Thus, I went outside – whether it was raining or steamingly hot. I wanted to explore and that way I got myself into situations I had never been in before. Pretty risky at times, thrilling, heart-racing situations. I’ve had moments of contemplation of whether or not this was such a good idea, like when I went for a walk on New Year’s in Cali, a quiet day when most of the tiendas were closed and most of the locals were on holiday. At one point of my walk I found myself in a pretty rough area which I sensed by all the pretty miserable looking people sitting in the alleys, and by looking at the city map later that day when I learned that the red grumpy face-icons symbolize „don’t go there“. The pretty miserable looking people however didn’t even try to follow me – they just looked miserable for whatever drug they had taken and lack of drinking water, food and sanitary installations.

Rappelling Racatie in San Gil

Rappelling Racatie in San Gil

Another time I thought whether or not this was such a good idea, was when I found myself on top of a purling, 70 meter tall waterfall I was about to rapell down. I am not afraid of heights in general – and this waterfall near San Gil wasn’t even the tallest for abseiling-activities. This one was just for beginners. And the rappelling turned out to be so unbelievably, incredibly cool that I would have loved to go for a second turn although I was dripping wet from head to toe. In German we would say: Leider geil!

Call me naive or careless, no risk no fun says it all. You can either hide inside for two months and avoid risky chances like getting robbed or stabbed or offered anything illegal – which can happen in the „don’t go there“ areas in the middle of the night, on your own – male of female. But ask yourself, do you normally hang out in those areas in your home town? Or, you can keep calm, have ice cream and trust your travel insurance that you hopefully covered before setting foot on that airplane to Colombia (or wherever you traveled to). Mine actually offered support in case of prosecution. So I felt pretty safe. I felt invulnerable.

So was I never scared?

Of course my travel insurance didn’t cover the feeling of being scared. That’s something you and your therapist can work on. Since I don’t have a therapist right now, I dealt with fear myself. And hell yes was I scared at times. Of course I know I’m vulnerable – look at my knees and scars I collected from a young age. What is life like if you don’t feel (pain, fear, happiness, love…)? My guess: boring.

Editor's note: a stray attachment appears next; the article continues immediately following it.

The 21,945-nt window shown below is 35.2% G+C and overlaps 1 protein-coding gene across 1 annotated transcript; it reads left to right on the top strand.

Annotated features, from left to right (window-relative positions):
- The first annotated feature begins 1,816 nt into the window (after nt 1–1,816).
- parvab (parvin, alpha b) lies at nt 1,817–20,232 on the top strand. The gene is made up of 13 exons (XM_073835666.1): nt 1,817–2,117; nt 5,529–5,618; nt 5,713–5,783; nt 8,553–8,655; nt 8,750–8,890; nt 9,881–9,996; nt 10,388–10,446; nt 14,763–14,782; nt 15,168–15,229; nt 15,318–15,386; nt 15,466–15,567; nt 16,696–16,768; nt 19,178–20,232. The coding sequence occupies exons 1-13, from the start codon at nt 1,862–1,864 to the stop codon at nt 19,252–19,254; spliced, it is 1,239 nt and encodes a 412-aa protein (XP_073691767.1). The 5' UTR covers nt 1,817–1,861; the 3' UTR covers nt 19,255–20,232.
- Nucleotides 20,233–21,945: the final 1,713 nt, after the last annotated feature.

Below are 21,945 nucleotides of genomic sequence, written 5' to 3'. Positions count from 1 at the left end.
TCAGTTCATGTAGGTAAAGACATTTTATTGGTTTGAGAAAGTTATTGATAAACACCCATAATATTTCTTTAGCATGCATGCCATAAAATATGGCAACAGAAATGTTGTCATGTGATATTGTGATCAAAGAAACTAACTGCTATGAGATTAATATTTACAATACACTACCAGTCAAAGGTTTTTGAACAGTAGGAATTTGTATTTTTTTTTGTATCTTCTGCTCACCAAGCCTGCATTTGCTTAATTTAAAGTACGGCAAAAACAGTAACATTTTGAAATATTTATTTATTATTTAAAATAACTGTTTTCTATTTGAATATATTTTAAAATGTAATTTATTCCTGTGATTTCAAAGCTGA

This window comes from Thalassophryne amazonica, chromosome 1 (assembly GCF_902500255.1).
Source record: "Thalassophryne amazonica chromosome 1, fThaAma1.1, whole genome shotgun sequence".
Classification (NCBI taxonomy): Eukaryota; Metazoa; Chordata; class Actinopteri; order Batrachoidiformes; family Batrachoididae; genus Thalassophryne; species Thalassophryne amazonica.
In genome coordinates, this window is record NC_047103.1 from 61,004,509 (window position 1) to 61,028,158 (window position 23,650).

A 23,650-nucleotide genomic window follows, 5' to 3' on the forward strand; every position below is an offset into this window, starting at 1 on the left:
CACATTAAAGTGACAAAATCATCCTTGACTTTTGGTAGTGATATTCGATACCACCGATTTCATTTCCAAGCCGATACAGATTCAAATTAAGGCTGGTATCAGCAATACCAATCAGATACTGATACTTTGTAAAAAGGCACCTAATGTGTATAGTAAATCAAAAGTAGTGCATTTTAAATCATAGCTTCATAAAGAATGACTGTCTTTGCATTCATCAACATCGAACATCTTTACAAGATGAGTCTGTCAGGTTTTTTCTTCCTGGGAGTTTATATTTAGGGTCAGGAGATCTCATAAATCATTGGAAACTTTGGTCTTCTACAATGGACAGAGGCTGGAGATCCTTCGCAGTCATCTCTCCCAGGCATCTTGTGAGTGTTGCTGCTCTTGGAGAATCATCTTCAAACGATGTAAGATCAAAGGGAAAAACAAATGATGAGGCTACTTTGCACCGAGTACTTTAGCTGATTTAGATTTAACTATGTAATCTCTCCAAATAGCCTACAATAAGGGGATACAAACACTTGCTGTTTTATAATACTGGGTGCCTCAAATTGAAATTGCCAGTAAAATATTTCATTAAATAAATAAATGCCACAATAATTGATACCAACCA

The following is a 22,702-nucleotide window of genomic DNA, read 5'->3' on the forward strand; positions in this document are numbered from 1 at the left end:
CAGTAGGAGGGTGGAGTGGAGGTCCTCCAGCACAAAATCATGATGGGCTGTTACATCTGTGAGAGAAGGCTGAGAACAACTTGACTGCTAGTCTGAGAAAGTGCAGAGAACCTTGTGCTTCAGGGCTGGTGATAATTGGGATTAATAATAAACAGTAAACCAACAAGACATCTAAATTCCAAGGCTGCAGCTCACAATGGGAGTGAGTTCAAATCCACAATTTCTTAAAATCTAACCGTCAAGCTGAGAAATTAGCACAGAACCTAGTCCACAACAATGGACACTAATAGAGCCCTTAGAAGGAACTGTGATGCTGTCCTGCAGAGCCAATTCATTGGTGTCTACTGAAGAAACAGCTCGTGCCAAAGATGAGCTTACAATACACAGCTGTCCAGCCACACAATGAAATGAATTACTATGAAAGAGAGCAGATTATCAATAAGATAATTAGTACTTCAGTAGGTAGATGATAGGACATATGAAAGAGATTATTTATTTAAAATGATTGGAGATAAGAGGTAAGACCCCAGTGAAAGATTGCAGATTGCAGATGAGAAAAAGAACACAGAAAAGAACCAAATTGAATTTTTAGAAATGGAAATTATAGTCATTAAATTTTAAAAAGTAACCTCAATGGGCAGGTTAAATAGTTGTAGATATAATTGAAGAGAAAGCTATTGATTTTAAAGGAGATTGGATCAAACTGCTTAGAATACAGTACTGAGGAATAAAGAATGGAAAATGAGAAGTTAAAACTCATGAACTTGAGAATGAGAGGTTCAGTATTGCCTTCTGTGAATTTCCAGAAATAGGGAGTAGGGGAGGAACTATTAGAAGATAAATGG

But every time I thought „uh-uh“, I still didn’t pull back. I went for it. I trusted the people in charge – the guides, the instructors, the night bus driver. Again, call me naive but what option did I have? Pulling back, not going on the night dive, the down-hill bike tour, the rafting, only taking airplanes for getting to places and always wondering what it must have been like?

Keep calm and dive - w/ dive-instructor Andrés in Taganga

Keep calm and dive – w/ dive-instructor Andrés in Taganga

That is a risk I wasn’t willing to take. I’d rather die young with scars and memories of all the adventures and pretty naive things I’ve done than die old and not have anything to tell. Traveling is dangerous, because you can’t stop. Especially when you’re in Colombia and you learn that all the prejudice people who have never been to Colombia aren’t factual. Exploring the versatility of this country, adopting the general feature of tranquilo (one of my favorite vocabularies in Spanish), meeting strangers who turn out to be helpful  without self-interest, who connect you to other German-speaking people just because you are German, feed you with chocolates and take care of you with sunscreen, refreshment spray and life tipps like you’re family, and finally with every new day and new life lesson learned have doors opened to you is an addictive experience. The risk of wanting to stay in Colombia – I’ve heard of it before I set foot on that airplane. It’s a fact that I learned with every day closer to my departure.

Yes, for this risk, Colombia should be known.

Streetart in Bogota

Streetart in Bogota


Ein Gedanke zu “The Dangers of Colombia